In all the years I have been going on Journeys of the Spirit to Teotihuacán with Allan Hardman, I have been acquainted with Alberto Hernandez, a friend and local artist. He has hosted our groups many times at his home just ten minutes from the pyramids.
Alberto and his brother, Victor (who often plays the flute from a respectful distance as we perform group ceremonies in the grassy plazas of Teotihuacán), grew up next door to the pyramids. Alberto says that in the days of his childhood there were no gates keeping people out at night, and he and Victor would go to certain temples and hills to dream.
Alberto’s wife and children are always happy to greet us, serving up generous portions of rich Mexican food. One night, Alberto kept us entertained with stories of legends and the spirits that still dwell at Teotihuacán. He even hired Aztec Dancers to teach us a ceremonial dance on his lawn. He is endlessly preparing new experiences and generous with everything he shares.
On a journey in 2006, I got sick with fever and Alberto put everyone to work helping me get better. His wife made herbal elixirs and he came to check on me regularly. I woke one afternoon to find him standing by my bed like a concerned father, worry lines creasing his forehead. In my weakened state, I murmured, “I love you,” which made him chuckle and say, “I love you too, sweetie.” And then he scolded me for not eating and told me my worries were what made me sick in the first place.
All along Alberto’s property are broken chards of pottery from centuries past. His interest in art began a long time ago. Since I first met Alberto in 2003, he has been making masks modeled after the funerary masks found at Teotihuacán by archaeologists. He uses precious materials like malachite, black obsidian, tiger’s eye, jasper, sodalite, goldstone, turquoise, chrysacolla and cinnabar. He began making jewelry too, and sculptures that symbolize Toltec mythology, such as jaguars and serpents, or a man’s face emerging from an eagle’s mouth.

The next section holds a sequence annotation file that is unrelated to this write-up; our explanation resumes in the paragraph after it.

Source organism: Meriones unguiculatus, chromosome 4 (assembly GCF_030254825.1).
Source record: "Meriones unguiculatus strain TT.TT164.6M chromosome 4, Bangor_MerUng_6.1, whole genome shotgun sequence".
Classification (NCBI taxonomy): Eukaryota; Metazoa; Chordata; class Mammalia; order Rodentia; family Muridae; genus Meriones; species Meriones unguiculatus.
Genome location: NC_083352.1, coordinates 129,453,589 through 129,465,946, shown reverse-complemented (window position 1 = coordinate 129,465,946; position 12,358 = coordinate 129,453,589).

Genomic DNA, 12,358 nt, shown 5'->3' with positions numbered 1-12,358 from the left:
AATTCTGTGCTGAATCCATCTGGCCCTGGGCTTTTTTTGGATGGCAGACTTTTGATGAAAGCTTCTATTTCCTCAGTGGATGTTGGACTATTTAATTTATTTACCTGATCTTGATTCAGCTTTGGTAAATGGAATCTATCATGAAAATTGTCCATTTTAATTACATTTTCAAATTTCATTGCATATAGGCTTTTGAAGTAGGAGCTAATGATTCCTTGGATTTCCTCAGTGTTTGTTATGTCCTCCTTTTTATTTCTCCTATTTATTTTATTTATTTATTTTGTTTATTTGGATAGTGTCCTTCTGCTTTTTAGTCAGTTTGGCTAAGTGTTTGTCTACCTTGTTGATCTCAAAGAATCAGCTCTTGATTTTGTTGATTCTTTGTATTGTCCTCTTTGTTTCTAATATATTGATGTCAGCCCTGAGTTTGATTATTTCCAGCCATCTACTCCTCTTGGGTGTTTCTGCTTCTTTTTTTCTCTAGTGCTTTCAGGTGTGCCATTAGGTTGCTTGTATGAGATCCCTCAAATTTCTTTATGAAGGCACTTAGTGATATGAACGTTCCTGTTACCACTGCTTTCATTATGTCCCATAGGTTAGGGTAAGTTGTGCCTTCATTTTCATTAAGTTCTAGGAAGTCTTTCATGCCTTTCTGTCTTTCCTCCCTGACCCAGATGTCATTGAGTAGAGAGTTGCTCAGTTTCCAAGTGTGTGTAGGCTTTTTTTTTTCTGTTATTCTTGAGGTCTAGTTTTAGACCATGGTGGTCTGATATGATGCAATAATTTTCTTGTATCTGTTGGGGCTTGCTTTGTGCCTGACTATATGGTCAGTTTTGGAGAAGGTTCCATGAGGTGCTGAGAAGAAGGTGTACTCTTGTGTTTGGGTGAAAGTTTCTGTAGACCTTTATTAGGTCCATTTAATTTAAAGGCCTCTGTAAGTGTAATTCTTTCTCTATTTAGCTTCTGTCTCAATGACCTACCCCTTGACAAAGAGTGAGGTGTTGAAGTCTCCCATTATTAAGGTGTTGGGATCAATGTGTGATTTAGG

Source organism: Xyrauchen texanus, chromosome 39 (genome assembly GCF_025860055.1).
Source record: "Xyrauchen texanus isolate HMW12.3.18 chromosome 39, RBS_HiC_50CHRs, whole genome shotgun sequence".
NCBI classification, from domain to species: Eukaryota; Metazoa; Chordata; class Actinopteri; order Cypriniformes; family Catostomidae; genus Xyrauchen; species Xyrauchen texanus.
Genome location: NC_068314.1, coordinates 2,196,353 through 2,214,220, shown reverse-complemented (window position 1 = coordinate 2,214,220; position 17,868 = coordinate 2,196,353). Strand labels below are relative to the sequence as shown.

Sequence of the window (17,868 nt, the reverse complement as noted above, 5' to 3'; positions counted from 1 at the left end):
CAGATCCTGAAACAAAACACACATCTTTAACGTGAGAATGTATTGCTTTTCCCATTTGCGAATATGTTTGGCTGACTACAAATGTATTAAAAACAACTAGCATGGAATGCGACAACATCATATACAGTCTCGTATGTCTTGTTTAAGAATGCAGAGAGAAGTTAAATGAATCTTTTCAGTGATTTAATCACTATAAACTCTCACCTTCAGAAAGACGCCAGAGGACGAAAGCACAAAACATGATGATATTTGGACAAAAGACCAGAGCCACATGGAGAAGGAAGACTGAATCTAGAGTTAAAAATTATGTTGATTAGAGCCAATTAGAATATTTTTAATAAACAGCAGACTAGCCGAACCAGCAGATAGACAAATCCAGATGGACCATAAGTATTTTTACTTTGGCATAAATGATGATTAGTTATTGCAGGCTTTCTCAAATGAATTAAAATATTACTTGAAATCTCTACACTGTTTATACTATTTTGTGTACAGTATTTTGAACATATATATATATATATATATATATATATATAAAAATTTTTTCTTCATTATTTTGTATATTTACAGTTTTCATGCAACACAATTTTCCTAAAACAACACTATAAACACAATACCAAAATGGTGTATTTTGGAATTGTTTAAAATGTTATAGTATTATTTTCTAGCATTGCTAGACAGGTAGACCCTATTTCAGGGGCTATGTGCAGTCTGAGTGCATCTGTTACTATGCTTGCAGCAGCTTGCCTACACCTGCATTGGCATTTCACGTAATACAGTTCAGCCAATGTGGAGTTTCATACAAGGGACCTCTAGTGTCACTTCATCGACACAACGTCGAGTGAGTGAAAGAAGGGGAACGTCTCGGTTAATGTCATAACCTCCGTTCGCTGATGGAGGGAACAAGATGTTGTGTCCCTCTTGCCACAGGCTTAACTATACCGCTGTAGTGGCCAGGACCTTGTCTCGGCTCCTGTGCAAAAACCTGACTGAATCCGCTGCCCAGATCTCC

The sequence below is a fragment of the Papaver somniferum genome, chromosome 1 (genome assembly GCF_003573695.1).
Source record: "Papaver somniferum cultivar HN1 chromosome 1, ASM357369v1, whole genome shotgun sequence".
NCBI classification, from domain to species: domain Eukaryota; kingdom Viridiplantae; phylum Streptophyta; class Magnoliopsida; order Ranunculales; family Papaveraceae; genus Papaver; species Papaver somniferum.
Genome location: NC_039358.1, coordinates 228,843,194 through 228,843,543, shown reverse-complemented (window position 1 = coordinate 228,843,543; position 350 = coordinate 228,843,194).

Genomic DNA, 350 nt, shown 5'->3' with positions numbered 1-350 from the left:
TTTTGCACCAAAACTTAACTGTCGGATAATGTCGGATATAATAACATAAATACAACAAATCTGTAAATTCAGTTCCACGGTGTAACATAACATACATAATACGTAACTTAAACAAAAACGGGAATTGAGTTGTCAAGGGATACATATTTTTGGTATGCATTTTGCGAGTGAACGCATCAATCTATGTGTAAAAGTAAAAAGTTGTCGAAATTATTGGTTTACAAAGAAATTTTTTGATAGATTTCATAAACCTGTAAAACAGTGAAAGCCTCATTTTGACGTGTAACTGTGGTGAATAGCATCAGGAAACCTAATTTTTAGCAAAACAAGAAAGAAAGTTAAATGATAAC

Part of our journey in Teotihuacán involves energetically jumping into the mouth of Quetzalcoatl – the plumed serpent – and emerging from the second head of the snake as pure awareness. Alberto creates pieces that tell this story of the spiritual warrior’s transformation.
After dinner with his family, Alberto opens the doors to his shop, and we all rush in to gaze at his treasures, hoping to capture the spirit of our personal spiritual journey and take it home with us. His artwork always contains the spirit of the journey from self-rejection to self-love, which is the human journey that we all hopefully take in our lives, and so it is easy to fall in love with the pieces of art that embody this.
I can’t remember a single trip that I didn’t come home with art made by Alberto to give as gifts or to place on my meditation altar to remind me of my Toltec journey from the Dream of Hell to the Dream of Heaven on Earth. If you have the opportunity to join Allan on a journey to Teotihuacán and meet Alberto for yourself, I recommend it highly. But if that is not possible, the next best thing is here. The masks, crystal warriors, crystal pyramids, labradorite pendants, and obsidian hearts are all sculpted and made by Alberto. Keep checking back for new items – everything from Alberto in the Joydancer Store has been lovingly created by him, chosen by Allan, and prepared for you.
~ Jessica Gabrielle Varga, Joydancer Staff